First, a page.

Move over Rachel Dolezal.
There’s another white person now publicly identifying as being black.
This time, however, the person of interest hasn’t stood up for black causes or specialized in black hairstyling techniques.
It’s a Miami police captain named Javier Ortiz, an accused racist.
During an uproarious meeting at the Miami City Hall in Coconut Grove on Friday, the Miami Police captain said he was a “black male.”
The former union head was being put through the paces during a commission meeting regarding alleged acts of racism against black employees at the Miami Police Department.
Last October, he was the center of a$65,000 civil lawsuit settlement after he was accused of police brutality during a 2015 traffic stop.
The Miami New Times referred to Ortiz as “a powerful and politically connected cop who’s been accused of acts of racism and brutality against black citizens in numerous complaints and lawsuits.”
Members of the Miami Community Police Benevolent Association—the city’s largest black police association—aired out their complaints about the department’s leadership at the meeting, even reportedly presenting a binder with multiple cases demonstrating a pattern of unfair treatment of black male officers.
Ortiz is the subject of many complaints and has been criticized for social media posts celebrating cops who killed unarmed black men.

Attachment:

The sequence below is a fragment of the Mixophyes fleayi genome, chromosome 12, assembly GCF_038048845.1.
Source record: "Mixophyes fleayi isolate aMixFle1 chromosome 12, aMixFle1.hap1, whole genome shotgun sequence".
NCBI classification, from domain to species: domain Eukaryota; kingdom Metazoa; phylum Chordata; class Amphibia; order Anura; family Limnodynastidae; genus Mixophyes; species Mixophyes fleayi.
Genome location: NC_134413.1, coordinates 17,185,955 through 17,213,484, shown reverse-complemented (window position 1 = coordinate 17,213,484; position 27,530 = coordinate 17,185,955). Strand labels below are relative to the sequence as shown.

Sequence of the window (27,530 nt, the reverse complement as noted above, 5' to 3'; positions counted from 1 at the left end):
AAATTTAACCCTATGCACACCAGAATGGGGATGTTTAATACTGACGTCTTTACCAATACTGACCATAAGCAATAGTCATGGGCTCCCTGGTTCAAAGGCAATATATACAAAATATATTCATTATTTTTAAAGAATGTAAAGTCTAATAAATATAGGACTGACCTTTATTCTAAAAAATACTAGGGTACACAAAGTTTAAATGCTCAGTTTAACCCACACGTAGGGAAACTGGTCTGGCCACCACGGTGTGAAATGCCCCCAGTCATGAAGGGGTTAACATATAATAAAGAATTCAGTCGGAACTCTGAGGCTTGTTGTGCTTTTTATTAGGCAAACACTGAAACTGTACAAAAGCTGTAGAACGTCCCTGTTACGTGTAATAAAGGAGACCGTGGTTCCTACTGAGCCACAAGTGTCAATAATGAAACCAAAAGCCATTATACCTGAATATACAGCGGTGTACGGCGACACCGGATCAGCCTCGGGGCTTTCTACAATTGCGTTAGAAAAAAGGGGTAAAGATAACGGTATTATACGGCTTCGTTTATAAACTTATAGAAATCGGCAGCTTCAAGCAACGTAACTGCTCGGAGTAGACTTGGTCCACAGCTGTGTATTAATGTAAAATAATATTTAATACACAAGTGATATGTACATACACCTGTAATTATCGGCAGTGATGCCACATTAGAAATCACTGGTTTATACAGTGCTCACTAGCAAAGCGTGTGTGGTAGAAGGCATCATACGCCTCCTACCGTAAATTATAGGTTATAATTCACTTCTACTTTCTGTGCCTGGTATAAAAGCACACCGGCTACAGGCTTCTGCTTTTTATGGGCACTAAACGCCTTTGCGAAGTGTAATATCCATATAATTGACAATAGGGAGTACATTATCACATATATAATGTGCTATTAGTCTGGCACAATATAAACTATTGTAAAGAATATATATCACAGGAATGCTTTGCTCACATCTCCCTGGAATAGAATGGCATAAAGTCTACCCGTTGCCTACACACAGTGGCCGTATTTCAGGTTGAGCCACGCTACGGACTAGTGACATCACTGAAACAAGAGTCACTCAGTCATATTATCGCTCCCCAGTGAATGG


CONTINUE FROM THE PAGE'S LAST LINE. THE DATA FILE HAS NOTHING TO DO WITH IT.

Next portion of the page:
He continued to rise through the ranks nonetheless.
According to the Miami Herald, documents were presented where Ortiz identified as Hispanic when he applied for a position during the hearing.
Members of the police association revealed they took umbrage to his self-identification as a black man.
On Friday, he used that as a defense for the actions and behavior he was accused of.
“I’m a black male. Yes, I am, and I am not Hispanic,” Ortiz said. “I was born in this country. Never went to Cuba. I never went to Spain.”
After causing a stir among the city hall’s meeting members, District 3 Commissioner Keon Hardemon asked Ortiz about what he identified as years ago on official documentation.
“I think I put white male,” he responded.
“I don’t know if ... well I know I put white male, but I don’t know if I put Hispanic,” he continued, seemingly agitated.
“No, I know ... listen, I know who I am.”
District 5 Commissioner Joe Carollo, interjected: “You put down Hispanic male, didn’t you?”
“As a man, I stand by it,” Ortiz responded.
“When did you have this, uh, coming to, uh, God moment that you were black? When did God tell you that?” Carollo probed.
“Well, I learned that there are people in my family that are mixed and that are black,” Ortiz replied.
Hardemon, Miami’s sole black commissioner and chairman, jumped back in telling him, “Let’s not talk about the degree of blackness.”
“Oh, no, you’re blacker than me — that’s obvious,” Ortiz shot back. “And if you know anything about the one-drop rule, which started in the 20th Century, which is what identifies and defines what a black male is, or a negro, you would know that if you have one drop of black in you, you’re considered black.”
A commotion soon ensued as Ortiz said he was part Jewish, too, the Miami New Times reported.
“Mr. Ortiz claimed that he was, uh, black—now I hear he’s Jewish-black,” Carollo added.
“I’m afraid maybe next month he’d be a black Jewish woman. I don’t know.”
All that was missing was a punchline rim shot and a laugh track.
And, as always, this type of nonsense continues to happen in Florida.